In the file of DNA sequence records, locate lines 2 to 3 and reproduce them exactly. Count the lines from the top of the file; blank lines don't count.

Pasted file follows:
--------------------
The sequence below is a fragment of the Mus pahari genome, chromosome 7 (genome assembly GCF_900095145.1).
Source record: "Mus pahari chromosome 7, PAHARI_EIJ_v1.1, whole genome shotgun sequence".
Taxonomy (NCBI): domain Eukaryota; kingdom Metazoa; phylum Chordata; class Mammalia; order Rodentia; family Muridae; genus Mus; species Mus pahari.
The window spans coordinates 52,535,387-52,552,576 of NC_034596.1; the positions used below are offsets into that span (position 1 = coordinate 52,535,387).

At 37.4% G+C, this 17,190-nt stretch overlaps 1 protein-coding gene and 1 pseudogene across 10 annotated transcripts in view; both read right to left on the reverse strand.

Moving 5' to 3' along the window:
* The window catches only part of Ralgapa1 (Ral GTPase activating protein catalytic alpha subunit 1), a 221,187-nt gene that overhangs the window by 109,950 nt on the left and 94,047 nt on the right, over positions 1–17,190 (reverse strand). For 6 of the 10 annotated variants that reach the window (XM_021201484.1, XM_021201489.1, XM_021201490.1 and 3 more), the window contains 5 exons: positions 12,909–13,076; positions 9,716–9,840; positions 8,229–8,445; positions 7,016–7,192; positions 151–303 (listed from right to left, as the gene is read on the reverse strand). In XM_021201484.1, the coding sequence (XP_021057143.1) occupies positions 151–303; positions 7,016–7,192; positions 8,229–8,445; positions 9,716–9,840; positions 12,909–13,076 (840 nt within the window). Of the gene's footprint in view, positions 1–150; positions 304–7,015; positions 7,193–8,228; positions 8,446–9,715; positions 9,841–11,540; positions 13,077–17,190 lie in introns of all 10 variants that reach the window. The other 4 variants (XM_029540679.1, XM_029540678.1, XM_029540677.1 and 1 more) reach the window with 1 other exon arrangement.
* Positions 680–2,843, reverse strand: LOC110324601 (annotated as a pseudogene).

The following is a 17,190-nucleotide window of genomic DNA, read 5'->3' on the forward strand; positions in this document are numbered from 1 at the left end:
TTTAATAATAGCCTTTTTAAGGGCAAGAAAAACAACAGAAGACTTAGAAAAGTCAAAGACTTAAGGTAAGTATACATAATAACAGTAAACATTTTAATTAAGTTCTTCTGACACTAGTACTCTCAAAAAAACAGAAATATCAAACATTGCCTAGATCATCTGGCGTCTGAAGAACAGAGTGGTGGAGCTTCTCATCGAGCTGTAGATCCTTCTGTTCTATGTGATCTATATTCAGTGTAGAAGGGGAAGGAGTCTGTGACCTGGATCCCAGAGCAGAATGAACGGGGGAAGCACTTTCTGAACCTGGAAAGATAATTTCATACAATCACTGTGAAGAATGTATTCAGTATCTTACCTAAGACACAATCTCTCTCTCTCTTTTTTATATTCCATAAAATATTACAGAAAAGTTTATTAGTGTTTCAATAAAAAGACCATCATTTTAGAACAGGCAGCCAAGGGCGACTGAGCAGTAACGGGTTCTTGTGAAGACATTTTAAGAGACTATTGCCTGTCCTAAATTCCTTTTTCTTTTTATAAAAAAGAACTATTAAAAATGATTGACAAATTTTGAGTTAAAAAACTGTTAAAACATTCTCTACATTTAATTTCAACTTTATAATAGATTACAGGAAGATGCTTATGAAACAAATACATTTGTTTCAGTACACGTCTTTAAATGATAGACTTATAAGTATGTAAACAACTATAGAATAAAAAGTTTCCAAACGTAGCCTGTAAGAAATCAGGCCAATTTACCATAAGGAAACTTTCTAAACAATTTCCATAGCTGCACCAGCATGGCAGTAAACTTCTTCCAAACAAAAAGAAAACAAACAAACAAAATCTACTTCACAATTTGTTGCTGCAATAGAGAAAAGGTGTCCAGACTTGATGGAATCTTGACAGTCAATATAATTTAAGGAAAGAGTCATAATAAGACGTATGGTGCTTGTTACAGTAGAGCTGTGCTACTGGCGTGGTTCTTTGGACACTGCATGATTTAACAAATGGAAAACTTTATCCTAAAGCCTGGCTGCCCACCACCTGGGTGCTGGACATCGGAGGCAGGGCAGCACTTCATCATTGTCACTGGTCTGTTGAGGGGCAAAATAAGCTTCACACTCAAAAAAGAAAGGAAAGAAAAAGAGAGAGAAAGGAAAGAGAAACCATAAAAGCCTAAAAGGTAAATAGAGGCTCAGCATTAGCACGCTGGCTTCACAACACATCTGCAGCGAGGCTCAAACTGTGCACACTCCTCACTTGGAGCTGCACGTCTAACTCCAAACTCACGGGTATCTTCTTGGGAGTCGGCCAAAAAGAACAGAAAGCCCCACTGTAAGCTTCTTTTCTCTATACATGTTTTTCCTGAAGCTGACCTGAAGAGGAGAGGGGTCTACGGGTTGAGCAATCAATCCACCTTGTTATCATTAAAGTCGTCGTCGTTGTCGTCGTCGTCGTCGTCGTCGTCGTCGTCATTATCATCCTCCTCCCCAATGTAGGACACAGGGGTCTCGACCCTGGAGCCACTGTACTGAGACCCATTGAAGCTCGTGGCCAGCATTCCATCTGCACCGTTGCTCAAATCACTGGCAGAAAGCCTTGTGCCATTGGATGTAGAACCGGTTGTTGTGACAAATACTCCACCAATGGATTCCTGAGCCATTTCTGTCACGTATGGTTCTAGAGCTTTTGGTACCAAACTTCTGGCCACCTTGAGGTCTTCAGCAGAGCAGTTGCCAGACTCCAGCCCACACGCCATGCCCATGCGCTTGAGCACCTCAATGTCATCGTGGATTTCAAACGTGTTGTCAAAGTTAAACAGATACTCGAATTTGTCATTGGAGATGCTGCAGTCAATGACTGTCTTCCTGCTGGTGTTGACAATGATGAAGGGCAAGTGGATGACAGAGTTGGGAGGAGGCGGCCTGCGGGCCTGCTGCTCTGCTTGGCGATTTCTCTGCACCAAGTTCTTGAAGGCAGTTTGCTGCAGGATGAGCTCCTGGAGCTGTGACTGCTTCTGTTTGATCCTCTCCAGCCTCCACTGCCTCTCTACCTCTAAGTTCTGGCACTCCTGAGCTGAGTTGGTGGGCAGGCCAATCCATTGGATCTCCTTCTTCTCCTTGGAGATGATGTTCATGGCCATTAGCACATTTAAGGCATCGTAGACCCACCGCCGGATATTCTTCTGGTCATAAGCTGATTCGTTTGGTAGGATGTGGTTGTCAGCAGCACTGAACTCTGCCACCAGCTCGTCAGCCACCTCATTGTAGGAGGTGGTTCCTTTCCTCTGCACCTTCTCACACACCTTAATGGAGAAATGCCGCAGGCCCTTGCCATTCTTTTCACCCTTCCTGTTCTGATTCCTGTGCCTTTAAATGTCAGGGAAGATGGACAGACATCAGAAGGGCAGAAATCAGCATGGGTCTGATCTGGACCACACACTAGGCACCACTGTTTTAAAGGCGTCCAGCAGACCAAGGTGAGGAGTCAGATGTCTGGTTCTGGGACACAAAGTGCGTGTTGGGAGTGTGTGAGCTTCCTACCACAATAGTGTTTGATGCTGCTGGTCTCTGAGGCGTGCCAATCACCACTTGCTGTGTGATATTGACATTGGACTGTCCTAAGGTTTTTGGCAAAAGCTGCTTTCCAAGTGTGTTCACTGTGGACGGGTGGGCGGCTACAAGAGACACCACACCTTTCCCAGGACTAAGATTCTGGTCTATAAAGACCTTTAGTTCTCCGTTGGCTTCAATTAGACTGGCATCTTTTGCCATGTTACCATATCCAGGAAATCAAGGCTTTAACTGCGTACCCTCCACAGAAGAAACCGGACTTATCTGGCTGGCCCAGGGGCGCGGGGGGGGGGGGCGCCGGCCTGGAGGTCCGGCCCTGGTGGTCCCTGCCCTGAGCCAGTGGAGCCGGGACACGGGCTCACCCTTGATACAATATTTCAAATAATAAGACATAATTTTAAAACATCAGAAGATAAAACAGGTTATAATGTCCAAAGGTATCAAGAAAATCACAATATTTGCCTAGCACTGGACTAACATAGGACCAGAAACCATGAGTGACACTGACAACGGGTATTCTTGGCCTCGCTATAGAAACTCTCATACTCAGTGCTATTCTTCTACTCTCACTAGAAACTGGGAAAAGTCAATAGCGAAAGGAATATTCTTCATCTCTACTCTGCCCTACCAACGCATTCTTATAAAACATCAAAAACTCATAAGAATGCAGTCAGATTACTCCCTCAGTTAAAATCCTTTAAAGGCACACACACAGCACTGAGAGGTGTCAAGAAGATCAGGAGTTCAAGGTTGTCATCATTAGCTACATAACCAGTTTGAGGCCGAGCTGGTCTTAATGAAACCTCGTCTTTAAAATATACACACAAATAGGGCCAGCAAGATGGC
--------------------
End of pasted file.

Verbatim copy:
Source record: "Mus pahari chromosome 7, PAHARI_EIJ_v1.1, whole genome shotgun sequence".
Taxonomy (NCBI): domain Eukaryota; kingdom Metazoa; phylum Chordata; class Mammalia; order Rodentia; family Muridae; genus Mus; species Mus pahari.